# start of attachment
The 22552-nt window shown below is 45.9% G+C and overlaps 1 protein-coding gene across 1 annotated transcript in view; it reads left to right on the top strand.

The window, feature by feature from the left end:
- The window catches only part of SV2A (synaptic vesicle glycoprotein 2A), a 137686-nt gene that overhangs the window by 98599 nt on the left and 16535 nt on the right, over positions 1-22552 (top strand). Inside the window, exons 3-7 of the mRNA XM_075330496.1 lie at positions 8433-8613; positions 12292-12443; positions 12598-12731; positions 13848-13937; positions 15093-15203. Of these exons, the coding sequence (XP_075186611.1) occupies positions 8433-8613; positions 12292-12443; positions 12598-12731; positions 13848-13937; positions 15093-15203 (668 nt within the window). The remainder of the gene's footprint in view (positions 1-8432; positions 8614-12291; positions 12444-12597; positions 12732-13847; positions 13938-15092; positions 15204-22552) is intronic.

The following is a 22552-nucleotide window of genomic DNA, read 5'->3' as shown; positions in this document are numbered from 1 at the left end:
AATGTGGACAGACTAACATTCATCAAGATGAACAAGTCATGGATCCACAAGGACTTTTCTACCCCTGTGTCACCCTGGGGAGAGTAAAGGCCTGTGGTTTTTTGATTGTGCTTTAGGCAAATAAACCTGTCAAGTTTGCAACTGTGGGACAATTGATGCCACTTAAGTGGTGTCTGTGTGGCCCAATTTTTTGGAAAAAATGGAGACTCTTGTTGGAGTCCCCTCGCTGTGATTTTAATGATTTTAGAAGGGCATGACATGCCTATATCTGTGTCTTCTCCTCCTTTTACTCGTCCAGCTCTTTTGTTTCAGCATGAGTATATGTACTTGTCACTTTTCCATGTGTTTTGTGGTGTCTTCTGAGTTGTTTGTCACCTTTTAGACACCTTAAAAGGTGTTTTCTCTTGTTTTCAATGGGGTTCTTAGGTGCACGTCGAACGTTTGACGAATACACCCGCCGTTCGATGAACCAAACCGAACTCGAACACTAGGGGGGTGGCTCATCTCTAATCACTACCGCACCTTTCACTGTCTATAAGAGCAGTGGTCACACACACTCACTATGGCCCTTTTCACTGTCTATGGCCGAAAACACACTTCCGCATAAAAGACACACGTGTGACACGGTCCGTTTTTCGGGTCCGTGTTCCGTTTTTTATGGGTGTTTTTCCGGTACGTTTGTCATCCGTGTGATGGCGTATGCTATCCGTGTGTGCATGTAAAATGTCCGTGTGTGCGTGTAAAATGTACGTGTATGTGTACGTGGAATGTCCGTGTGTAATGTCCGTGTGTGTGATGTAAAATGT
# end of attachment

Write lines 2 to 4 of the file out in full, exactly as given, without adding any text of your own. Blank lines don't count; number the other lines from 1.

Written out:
The window, feature by feature from the left end:
- The window catches only part of SV2A (synaptic vesicle glycoprotein 2A), a 137686-nt gene that overhangs the window by 98599 nt on the left and 16535 nt on the right, over positions 1-22552 (top strand). Inside the window, exons 3-7 of the mRNA XM_075330496.1 lie at positions 8433-8613; positions 12292-12443; positions 12598-12731; positions 13848-13937; positions 15093-15203. Of these exons, the coding sequence (XP_075186611.1) occupies positions 8433-8613; positions 12292-12443; positions 12598-12731; positions 13848-13937; positions 15093-15203 (668 nt within the window). The remainder of the gene's footprint in view (positions 1-8432; positions 8614-12291; positions 12444-12597; positions 12732-13847; positions 13938-15092; positions 15204-22552) is intronic.

The following is a 22552-nucleotide window of genomic DNA, read 5'->3' as shown; positions in this document are numbered from 1 at the left end: